I squint in the direction of the door. Not sure why, but I tell him the truth. “8:00. Unless there’s a league going.”

“What time is it?” he asks.

“Uh.” I glance at my watch. It says 3:57. “8:30,” I tell him.

“Oh.” he frowns, his body settling down a little into the bench.

The bell tower rings at the Catholic church a few blocks over, counting the hours. He looks off towards the sound, as if he can see it, blinks every time it rings. One blink. Two blinks. Three blinks. Four. He keeps looking for awhile, keeps his eyes wide open, huge through those thick lenses.

“Think it’s broken?” he finally says.

This guy is a keeper for sure. “Could be,” I say.

“Well, I better head home then.”

I walk off, and when I look back a block later, he’s got his rear in the air, suspended, knees wobbling, trying to get that last umph to stand up. If there’s a bowling ball in that bag, I don’t know how he managed to carry it.

I haven’t written anything in the journal. Lance tells me I should try every morning. I’m pretty sure he thinks I’m not trying, but I sit there with my pen for fifteen minutes every morning after the alarm goes off, tapping it against the paper, wishing I had something to write. Lance says it doesn’t have to be long. It can be anything. He says the more I do it, the more will come to me.

I’m considering making something up. I could start with a word: Running. Sadness. Pineapples. Thinking of pineapples makes me hungry. I close the journal and head to the kitchen to dig up some breakfast.

Lance is a construction worker. It’s not the classiest work, but he enjoys doing things with his hands. His favorite part is putting the frame up, nailing all those two-by-fours together to make a wall, lifting it up, a house coming like magic out of nothing. He complains on the days when they have to put in insulation or shingle the roofs, but he never complains about putting those first two by fours together. It’s what he’s wanted to do since he was in diapers.

“So, besides Kum ’n Go and marrying me,” Lance says one day, “what do you want to do in life?”

I roll my eyes at him.

“No, really,” he says. “I’m being serious. You’ve never told me. What are your dreams? What do you want to do when you grow up?”

“Do I have to have them?” I ask.

“What did you want to be when you were a kid?”

I shrug. “Violet Beaureguarde?”


“I mean, she got to chew gum all the time. My parents hated how I smacked it when I chewed, so they took it away whenever we went places, or at mealtimes, or when watching TV, doing homework. Pretty much whenever they were in the room, I guess. Yeah.” I nod.

He shakes his head.

“How about a mother? Every little girl wants to have kids, right?”

“Definitely not a mother,” I tell him.

“So nothing, really.”

“Nothing. Really.”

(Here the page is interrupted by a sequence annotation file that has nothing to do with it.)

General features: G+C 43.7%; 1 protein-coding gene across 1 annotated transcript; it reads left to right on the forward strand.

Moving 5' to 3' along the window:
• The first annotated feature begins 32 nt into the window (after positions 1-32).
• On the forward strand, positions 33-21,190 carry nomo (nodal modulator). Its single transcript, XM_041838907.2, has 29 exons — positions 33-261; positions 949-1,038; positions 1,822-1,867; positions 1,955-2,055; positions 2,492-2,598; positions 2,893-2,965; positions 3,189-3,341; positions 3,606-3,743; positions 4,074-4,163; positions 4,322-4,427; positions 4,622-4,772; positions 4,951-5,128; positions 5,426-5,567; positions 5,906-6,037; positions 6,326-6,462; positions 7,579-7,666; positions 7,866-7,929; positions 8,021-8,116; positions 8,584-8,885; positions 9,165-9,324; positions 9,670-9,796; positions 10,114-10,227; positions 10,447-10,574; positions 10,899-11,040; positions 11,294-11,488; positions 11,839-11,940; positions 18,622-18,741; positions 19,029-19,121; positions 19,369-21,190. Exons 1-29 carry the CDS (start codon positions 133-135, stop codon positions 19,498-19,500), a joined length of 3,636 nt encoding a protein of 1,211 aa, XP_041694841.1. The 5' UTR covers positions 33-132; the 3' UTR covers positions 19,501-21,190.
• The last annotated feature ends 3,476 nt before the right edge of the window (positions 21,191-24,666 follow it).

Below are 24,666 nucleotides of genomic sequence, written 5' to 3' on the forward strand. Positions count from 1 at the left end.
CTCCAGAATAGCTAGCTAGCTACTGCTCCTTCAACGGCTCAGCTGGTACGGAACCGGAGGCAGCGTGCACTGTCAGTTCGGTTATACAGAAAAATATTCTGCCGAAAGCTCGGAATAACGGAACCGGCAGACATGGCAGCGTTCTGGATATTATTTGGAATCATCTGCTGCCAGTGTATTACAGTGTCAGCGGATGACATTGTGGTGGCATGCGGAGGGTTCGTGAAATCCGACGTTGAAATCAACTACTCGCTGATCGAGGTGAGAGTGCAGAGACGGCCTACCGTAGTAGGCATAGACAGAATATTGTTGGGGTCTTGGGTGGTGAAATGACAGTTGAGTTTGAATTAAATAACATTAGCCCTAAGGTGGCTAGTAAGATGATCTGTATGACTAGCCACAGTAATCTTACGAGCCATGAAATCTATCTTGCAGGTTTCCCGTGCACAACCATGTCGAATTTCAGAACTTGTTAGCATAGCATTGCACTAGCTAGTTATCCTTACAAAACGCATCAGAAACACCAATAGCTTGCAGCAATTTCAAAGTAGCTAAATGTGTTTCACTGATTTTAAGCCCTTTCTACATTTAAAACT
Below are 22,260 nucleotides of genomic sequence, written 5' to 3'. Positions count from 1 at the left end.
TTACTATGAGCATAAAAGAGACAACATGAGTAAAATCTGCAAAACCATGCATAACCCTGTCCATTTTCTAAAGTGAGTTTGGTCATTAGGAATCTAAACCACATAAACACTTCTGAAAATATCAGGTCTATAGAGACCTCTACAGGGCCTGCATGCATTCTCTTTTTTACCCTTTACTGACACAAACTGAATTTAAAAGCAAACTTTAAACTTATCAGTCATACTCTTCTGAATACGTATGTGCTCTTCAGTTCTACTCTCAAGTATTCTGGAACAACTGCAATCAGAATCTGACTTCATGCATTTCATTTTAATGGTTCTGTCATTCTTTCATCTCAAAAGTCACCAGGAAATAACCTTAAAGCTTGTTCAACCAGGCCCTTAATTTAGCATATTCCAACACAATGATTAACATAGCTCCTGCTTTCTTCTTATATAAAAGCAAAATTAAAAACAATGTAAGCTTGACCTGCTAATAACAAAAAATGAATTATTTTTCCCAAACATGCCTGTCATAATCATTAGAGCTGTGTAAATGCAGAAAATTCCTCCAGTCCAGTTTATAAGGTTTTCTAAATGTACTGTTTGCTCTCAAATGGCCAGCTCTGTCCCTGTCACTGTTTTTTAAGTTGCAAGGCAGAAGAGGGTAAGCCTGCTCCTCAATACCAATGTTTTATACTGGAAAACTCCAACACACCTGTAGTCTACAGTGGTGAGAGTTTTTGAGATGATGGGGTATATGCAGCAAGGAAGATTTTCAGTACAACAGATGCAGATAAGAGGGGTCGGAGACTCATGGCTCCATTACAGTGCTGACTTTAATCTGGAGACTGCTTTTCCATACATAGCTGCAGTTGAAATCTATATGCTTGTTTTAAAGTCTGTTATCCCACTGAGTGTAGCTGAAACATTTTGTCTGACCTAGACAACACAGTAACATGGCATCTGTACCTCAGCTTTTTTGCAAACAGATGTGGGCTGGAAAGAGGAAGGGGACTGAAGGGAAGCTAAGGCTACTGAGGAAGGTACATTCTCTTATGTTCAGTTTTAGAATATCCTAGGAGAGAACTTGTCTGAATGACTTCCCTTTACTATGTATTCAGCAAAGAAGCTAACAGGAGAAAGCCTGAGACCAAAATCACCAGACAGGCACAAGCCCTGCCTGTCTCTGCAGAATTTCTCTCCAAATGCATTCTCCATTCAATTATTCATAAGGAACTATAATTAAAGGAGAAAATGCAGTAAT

Once I told my mother maybe I’d be a ballerina. I was chubby at the time, and Mom was kind enough to remind me I didn’t have the body for it. I said I was thinking about being a journalist. Mom said I would have to talk to strangers, and as I’d just developed an unreasonable fear of people I didn’t know from watching too many cop shows, I scratched that idea. I didn’t even get the chance to suggest that I become a firefighter. When Mom heard we were going to tour the fire station, she told me to appreciate those people, because they could die, burnt to a cinder, trying to save my life.

Tomorrow I will write in my dream journal: Mother burst into flames. It was my fault. I was sorry because we were in the garden and it set the petunias on fire.

Mother and I used to get along. Except for the fact that my dad was never around, we were the picture-perfect family. I wanted to make her proud. She was proud. She came to every play, every sporting event, every silly little booster-club meeting. She supported her daughter, and she made sure everyone else knew it. Remnants of those days lie around the house. Pictures hanging in the hallway or sitting above the fireplace feature us both smiling, her arms around me.

It didn’t start with Lance. I told Mom I was thinking about joining the Air Force. I was nearing the end of high school, and it was time to get serious about my future. I was thinking I could learn to fly, then maybe dust cornfields. Did I want to join the Air Force? No. But you got to learn to fly somewhere. Apparently, girls don’t join the Air Force, or the Marines, the Army, the National Guard. Life just went downhill from there—Mom telling me what she thinks I want, me denying it.

I don’t know what I want. Maybe I don’t want the dress of my freaking dreams. Maybe I don’t want the roast beef for the reception or the little floral centerpieces we picked for the tables. Maybe silver and blue weren’t the colors we should have gone with. Sometimes I wonder if I even really want Lance or if I’ve latched onto him because he is the only one who really cares to know what I want. I wonder if I ever really knew what I wanted, and I can’t remember how I knew when I knew what I wanted, if I knew.

Lance says our dreams tell us things. If I could remember my dreams, maybe I could make sense of this. When I wake up, I don’t remember them. I don’t remember them.

Today when I walk past the old man, he doesn’t say anything to me. Doesn’t nod, doesn’t raise his hand to grab my arm. He’s just staring straight ahead at the bowling alley, leaning his cane against his knee, tapping it on his bag. Just staring and tapping, making his shoes dance as they dangle on their strings.

“You made it over there yet?” I ask.

Tap, tap, tap. “Nah,” he says. “Been thinking about my wife’s key lime pie.”

Tap, tap, tap.

Okay . . .

I start to walk on, but he stops tapping and turns to look at me, so I wait.

“She doesn’t make it anymore,” he tells me. “Doesn’t make anything anymore. We just eat those TV dinners. I’d cook myself, but I never learned how, and it’s hard to stand long with the arthritis in my knees.”

I nod, not sure what he expects me to say to this.

“Anyway,” he continues, “would you mind helping me get to the bowling alley?”

He’s already trying to stand up, stuck in that awkward position with his rear in the air. “You can grab my bag and hand it to me when I get up.”